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UTTC Powwow included in top 100 event list
4 June 2003

BISMARCK, ND - The United Tribes International Powwow is on the short list of events promoted by Event Crazy-dot-Com. In its 34th year, the powwow is included in the company's website list of "Top 100 Events" in the country for 2003. The powwow was selected from over 100,000 events in an annual directory, published for the past 20 years.

      Over 25,000 people are expected for this year's four-day powwow scheduled for September 4 - 7. More people attend the powwow than any other annual event held in the Bismarck-Mandan area.

      "We're very pleased to be listed among the nation's top events," said UTTC President David M. Gipp. "It helps us extend our welcome to people of all backgrounds from around the region and all over the world."

      Since it began in 1969, the powwow revolves around dancers in full tribal regalia who showcase their cultural heritage and talent to the beat of American Indian traditional music. As many as 50 drum groups and over 1,000 dancers compete for $62,000 in prize money. Dancing in the two-dozen dance categories will be seniors, adults, teens, juniors, and little boys and girls. Special categories include men's chicken dance, Southern men's straight, Southern women's buckskin/cloth, and team dance. The first 25 drums will share $15,000 in drum payments for their entertainment and hard work. Tiny tot dancers will earn day money for the joy they bring in seeing traditions continue.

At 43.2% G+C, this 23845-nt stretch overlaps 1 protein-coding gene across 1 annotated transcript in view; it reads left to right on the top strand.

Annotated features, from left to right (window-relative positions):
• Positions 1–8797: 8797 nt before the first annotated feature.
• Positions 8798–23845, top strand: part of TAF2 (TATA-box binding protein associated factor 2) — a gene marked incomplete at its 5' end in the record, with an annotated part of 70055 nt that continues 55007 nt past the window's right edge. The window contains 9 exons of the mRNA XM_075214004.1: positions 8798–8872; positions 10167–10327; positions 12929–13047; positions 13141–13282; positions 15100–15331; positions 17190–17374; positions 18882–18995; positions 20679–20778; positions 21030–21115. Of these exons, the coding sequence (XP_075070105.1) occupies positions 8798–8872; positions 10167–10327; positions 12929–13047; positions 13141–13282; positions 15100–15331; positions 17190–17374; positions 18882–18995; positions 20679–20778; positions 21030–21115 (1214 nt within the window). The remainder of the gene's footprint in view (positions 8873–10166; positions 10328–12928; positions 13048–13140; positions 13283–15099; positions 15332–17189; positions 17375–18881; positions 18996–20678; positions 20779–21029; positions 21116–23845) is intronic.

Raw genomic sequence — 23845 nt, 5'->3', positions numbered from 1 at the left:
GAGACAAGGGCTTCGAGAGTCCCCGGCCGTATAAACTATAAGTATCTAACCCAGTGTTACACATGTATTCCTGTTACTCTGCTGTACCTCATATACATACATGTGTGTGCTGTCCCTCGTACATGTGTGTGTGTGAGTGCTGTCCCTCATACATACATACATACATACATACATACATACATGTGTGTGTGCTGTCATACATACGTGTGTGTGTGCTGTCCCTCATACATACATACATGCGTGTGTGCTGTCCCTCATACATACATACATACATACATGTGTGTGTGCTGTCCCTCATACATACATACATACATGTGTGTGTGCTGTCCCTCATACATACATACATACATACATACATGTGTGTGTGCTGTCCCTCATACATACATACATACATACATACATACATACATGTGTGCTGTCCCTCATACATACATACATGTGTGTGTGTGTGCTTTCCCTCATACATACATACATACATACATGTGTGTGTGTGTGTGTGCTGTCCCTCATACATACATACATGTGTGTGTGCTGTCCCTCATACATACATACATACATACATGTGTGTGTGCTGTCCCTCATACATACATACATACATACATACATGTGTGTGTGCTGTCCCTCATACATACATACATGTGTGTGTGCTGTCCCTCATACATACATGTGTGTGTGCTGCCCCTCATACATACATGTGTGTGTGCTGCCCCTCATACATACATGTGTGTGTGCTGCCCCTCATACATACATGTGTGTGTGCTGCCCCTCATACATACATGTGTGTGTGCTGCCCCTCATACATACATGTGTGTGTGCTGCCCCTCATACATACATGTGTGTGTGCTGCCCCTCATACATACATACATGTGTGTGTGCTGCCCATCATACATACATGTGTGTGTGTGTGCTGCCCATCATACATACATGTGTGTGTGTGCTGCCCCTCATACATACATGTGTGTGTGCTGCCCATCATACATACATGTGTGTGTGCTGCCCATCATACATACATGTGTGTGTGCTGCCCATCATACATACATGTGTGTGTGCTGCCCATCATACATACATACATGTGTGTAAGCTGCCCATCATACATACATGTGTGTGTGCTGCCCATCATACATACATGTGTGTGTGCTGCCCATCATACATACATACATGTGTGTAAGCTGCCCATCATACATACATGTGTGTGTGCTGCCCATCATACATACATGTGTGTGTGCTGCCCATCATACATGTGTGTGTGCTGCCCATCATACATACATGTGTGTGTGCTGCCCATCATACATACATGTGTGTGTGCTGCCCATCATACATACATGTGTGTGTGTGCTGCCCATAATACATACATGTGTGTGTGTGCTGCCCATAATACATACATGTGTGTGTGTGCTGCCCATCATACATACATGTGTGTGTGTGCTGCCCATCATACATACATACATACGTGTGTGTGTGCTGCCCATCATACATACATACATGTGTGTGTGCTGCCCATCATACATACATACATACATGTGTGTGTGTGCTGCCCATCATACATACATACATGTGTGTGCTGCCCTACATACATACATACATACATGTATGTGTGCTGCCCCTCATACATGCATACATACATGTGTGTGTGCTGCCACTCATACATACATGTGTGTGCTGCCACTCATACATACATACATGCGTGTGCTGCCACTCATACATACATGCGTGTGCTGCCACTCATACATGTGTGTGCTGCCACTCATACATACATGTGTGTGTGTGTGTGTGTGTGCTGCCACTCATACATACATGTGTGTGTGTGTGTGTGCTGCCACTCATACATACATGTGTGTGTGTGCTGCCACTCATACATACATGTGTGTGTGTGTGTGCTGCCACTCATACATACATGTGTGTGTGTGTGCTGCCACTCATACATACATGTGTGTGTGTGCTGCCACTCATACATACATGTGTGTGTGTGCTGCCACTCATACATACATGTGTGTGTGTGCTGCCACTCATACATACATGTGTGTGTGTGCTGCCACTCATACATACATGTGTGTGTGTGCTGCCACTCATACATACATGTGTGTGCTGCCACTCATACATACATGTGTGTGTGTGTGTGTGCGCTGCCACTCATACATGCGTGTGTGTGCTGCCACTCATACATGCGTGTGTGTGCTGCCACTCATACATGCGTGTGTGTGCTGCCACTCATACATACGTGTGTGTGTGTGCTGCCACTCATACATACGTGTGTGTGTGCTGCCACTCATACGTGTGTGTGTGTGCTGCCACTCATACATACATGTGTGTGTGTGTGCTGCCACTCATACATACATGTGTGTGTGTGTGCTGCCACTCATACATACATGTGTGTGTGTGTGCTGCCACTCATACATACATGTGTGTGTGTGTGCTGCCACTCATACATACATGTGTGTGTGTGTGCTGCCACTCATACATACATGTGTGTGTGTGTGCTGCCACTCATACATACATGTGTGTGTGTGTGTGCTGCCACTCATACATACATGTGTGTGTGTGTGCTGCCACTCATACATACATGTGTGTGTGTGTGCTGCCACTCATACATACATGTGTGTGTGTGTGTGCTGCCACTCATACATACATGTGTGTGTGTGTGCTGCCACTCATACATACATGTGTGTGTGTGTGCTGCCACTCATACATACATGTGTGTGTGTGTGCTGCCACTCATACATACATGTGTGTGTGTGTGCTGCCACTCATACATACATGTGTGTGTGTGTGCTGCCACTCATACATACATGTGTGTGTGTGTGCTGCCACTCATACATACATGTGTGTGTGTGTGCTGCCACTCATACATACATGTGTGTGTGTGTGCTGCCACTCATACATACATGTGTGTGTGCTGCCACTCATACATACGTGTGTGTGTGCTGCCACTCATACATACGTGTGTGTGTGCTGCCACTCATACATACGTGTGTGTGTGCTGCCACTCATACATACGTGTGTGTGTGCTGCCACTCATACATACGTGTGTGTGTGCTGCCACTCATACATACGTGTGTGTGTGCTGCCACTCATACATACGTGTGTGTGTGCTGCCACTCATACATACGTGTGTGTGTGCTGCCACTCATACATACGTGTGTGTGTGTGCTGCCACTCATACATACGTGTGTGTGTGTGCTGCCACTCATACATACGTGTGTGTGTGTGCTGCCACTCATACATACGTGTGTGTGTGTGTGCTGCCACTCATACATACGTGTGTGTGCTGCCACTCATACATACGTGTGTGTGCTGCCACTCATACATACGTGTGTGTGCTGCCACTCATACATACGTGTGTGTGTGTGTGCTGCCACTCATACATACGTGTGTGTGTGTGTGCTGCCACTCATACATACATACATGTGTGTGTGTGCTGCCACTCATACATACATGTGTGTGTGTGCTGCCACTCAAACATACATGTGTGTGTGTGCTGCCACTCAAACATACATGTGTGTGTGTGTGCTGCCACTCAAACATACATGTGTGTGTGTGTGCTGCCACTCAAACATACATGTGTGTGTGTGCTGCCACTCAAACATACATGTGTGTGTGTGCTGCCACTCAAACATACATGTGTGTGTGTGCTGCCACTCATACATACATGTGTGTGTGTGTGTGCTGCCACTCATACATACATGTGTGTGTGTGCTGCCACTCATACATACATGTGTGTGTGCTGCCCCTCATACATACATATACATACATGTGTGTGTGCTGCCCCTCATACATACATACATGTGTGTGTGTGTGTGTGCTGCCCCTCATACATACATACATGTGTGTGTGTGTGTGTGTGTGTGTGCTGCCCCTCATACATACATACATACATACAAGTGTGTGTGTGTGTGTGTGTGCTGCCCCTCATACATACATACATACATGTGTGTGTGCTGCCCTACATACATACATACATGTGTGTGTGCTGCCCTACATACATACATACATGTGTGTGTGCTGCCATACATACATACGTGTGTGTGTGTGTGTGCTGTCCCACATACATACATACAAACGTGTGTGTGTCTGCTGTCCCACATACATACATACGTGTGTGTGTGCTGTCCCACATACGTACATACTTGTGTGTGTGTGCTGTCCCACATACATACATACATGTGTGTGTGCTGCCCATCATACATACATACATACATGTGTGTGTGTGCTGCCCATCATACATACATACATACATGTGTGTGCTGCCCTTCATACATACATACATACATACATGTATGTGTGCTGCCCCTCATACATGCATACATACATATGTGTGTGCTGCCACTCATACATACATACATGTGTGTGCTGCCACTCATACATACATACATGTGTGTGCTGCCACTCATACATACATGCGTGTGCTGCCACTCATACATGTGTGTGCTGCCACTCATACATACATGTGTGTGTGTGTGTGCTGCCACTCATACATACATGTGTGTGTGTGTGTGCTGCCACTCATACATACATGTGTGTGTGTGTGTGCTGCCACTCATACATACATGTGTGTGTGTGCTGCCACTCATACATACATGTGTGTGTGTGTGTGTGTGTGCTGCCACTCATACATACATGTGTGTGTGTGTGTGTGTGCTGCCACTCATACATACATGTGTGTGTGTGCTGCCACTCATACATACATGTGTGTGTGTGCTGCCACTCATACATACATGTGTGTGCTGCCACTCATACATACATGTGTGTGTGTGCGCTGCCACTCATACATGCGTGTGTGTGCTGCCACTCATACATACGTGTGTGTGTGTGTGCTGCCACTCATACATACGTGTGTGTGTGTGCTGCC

Participants and visitors from around the world pitch camp in Tipis, tents and campers on the 105-acre campus in south Bismarck, turning United Tribes Technical College into a colorful and exciting village reminiscent of historic summer tribal gatherings on the Great Plains.

      "It's a true cultural experience for visiting guests, tour groups, school children and local residents," said Gipp. "It's not a re-enactment, it's a glimpse at some of the rich traditions that are still alive in American Indian culture."

      American Indian arts and crafts vendors, who travel the powwow circuit, ring the dance arbor, forming a lively market place for those seeking economical buys on authentic supplies and artistic works. A food court caters to a wide range of tastes from the ever-popular "Indian Taco" and fresh squeezed lemonade to standard cuisine.

      Powwow events begin with the first Grand Entry of dancers at Lone Star Arena, the college powwow grounds, on Thursday, September 4 at 7 p.m. Additional Grand Entries are held Friday through Sunday promptly at 1 p.m. and 7 p.m. (Central Time). The powwow concludes with awards for champion dancers and drum groups on Sunday evening, September 7.

      A $15 event bracelet guarantees admission to all dance and drum competitions for the entire four days. Daily admission is $7. Reduced fees are available for elders and children age six to 12. Children five and under enter free.